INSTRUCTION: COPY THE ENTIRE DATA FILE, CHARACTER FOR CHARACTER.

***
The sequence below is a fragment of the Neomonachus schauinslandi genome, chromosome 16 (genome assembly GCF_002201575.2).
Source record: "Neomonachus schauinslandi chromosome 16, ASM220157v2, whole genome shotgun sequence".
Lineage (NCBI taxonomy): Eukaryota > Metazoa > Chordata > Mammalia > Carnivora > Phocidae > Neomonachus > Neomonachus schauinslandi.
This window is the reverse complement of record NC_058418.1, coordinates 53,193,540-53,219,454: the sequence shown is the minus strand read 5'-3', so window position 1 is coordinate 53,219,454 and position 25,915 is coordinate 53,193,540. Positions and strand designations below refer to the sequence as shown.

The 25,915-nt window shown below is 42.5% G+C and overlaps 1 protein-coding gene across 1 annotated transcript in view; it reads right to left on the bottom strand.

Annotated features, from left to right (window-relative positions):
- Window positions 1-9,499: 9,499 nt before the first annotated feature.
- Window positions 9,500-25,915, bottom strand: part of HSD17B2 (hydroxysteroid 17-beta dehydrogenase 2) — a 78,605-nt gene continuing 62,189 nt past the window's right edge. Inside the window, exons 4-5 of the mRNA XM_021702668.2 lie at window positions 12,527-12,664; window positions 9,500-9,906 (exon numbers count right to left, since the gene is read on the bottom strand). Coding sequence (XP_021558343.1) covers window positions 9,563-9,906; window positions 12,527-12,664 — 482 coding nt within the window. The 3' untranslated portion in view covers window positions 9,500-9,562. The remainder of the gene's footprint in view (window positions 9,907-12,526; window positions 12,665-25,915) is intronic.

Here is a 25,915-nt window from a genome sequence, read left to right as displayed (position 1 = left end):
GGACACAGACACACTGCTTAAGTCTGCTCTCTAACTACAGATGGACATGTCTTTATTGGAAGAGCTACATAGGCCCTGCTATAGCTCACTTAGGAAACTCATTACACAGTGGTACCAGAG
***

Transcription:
The sequence below is a fragment of the Neomonachus schauinslandi genome, chromosome 16 (genome assembly GCF_002201575.2).
Source record: "Neomonachus schauinslandi chromosome 16, ASM220157v2, whole genome shotgun sequence".
Lineage (NCBI taxonomy): Eukaryota > Metazoa > Chordata > Mammalia > Carnivora > Phocidae > Neomonachus > Neomonachus schauinslandi.
This window is the reverse complement of record NC_058418.1, coordinates 53,193,540-53,219,454: the sequence shown is the minus strand read 5'-3', so window position 1 is coordinate 53,219,454 and position 25,915 is coordinate 53,193,540. Positions and strand designations below refer to the sequence as shown.

The 25,915-nt window shown below is 42.5% G+C and overlaps 1 protein-coding gene across 1 annotated transcript in view; it reads right to left on the bottom strand.

Annotated features, from left to right (window-relative positions):
- Window positions 1-9,499: 9,499 nt before the first annotated feature.
- Window positions 9,500-25,915, bottom strand: part of HSD17B2 (hydroxysteroid 17-beta dehydrogenase 2) — a 78,605-nt gene continuing 62,189 nt past the window's right edge. Inside the window, exons 4-5 of the mRNA XM_021702668.2 lie at window positions 12,527-12,664; window positions 9,500-9,906 (exon numbers count right to left, since the gene is read on the bottom strand). Coding sequence (XP_021558343.1) covers window positions 9,563-9,906; window positions 12,527-12,664 — 482 coding nt within the window. The 3' untranslated portion in view covers window positions 9,500-9,562. The remainder of the gene's footprint in view (window positions 9,907-12,526; window positions 12,665-25,915) is intronic.

Here is a 25,915-nt window from a genome sequence, read left to right as displayed (position 1 = left end):
GGACACAGACACACTGCTTAAGTCTGCTCTCTAACTACAGATGGACATGTCTTTATTGGAAGAGCTACATAGGCCCTGCTATAGCTCACTTAGGAAACTCATTACACAGTGGTACCAGAG